On 7 December 2020, Polish Member of the European Parliament (MEP) Kosma Złotowski of the European Conservatives and Reformists Group, posed a written parliamentary question to the European Commission:
“In its answer to Question No P-005616/20, the Commission stated that the first annual Rule of Law Report referred to a planned reform of the justice system in France but did not explain why the report fails to address the concerns which it raises with French judges. If we compare the chapters on reforms of the justice systems in France and Poland, it is difficult not to notice the lack of objectivity. In the case of Poland, the report talks mainly about reservations, which are not mentioned at all in the chapter on France.
In this context I would like to ask the following:
1. Why did the Commission not make a clear, critical assessment of the planned reform of the French judiciary in the above-mentioned report, applying the same criteria it uses for changes to the judiciary in Poland?
2. Why were the provisions on disciplinary procedures against judges adopted in Poland criticised in the report, whilst the analogous provisions of French law contained in Article 10 of Legislative Decree 58-1270 of 22 December 1958, which constitutes the organic law on the status of judges and prosecutors, were not assessed according to the same criteria?
3. In the case of the above-mentioned reform of the justice system in France, does the Commission think that the obligations arising from EU law have been complied with? Did the Commission, in its reaction to the list of the associations of French judges, share the concerns of its authors?”
On 22 January 2021, Justice Commissioner Didier Reynders responded on behalf of the European Commission stating: “The 2020 Rule of Law Report examines all Member States equally, and provides the Commission’s assessment in line with the scope and methodology discussed with the Member States. The Country Chapter on the rule of law situation in France makes reference to several envisaged reform elements, which aim to further strengthen judicial independence.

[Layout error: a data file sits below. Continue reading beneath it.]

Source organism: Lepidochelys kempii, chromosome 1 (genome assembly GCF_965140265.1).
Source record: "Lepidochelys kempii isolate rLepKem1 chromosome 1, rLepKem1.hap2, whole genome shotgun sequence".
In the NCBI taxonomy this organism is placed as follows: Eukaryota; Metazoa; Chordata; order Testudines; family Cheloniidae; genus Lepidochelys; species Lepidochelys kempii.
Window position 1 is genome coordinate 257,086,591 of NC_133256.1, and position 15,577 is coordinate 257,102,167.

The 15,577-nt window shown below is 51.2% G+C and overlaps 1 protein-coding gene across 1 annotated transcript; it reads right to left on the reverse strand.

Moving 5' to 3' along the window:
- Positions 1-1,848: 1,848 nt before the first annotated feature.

As regards the legal provision to which the Honourable Member refers, it should be noted that each justice system is different and must always be looked at in a comprehensive manner. A specific provision from one Member State’s legal system cannot be singled out and compared with a provision of another Member State’s legal system, without looking at the context of the legal system and the whole system of checks and balances in that Member State.
More generally, the Commission recalls that, although the organisation of justice in the Member States falls within their competence, when exercising that competence, the Member States are required to comply with their obligations deriving from EC law, including judicial independence. The Rule of Law Report aims at encouraging all Member States to learn from each other’s experiences and at showing how the rule of law can be further strengthened in full respect of EC law and European standards.
As regards the letter of two French judiciary associations to which the Honourable Member refers, the Commission has received this letter and replied to it. The Commission is following closely the related ongoing developments.”
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